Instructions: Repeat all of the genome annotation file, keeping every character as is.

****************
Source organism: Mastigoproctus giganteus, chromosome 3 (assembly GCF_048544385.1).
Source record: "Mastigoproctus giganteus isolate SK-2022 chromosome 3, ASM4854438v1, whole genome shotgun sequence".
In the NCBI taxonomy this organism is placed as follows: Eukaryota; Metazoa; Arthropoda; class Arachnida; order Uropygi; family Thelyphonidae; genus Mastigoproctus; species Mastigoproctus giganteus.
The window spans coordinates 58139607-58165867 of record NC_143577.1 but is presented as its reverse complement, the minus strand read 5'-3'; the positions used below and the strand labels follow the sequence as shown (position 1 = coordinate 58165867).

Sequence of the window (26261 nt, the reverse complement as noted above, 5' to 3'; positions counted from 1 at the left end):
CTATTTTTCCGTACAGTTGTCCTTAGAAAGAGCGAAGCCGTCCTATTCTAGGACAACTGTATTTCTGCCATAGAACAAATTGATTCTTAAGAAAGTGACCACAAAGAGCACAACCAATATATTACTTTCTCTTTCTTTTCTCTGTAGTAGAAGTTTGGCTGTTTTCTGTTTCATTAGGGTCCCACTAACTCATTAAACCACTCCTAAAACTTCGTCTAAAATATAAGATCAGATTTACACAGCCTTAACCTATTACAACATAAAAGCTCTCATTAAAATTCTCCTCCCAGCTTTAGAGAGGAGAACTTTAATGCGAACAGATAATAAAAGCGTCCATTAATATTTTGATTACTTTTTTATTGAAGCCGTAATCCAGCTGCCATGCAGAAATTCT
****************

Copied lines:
Source organism: Mastigoproctus giganteus, chromosome 3 (assembly GCF_048544385.1).
Source record: "Mastigoproctus giganteus isolate SK-2022 chromosome 3, ASM4854438v1, whole genome shotgun sequence".
In the NCBI taxonomy this organism is placed as follows: Eukaryota; Metazoa; Arthropoda; class Arachnida; order Uropygi; family Thelyphonidae; genus Mastigoproctus; species Mastigoproctus giganteus.
The window spans coordinates 58139607-58165867 of record NC_143577.1 but is presented as its reverse complement, the minus strand read 5'-3'; the positions used below and the strand labels follow the sequence as shown (position 1 = coordinate 58165867).

Sequence of the window (26261 nt, the reverse complement as noted above, 5' to 3'; positions counted from 1 at the left end):
CTATTTTTCCGTACAGTTGTCCTTAGAAAGAGCGAAGCCGTCCTATTCTAGGACAACTGTATTTCTGCCATAGAACAAATTGATTCTTAAGAAAGTGACCACAAAGAGCACAACCAATATATTACTTTCTCTTTCTTTTCTCTGTAGTAGAAGTTTGGCTGTTTTCTGTTTCATTAGGGTCCCACTAACTCATTAAACCACTCCTAAAACTTCGTCTAAAATATAAGATCAGATTTACACAGCCTTAACCTATTACAACATAAAAGCTCTCATTAAAATTCTCCTCCCAGCTTTAGAGAGGAGAACTTTAATGCGAACAGATAATAAAAGCGTCCATTAATATTTTGATTACTTTTTTATTGAAGCCGTAATCCAGCTGCCATGCAGAAATTCT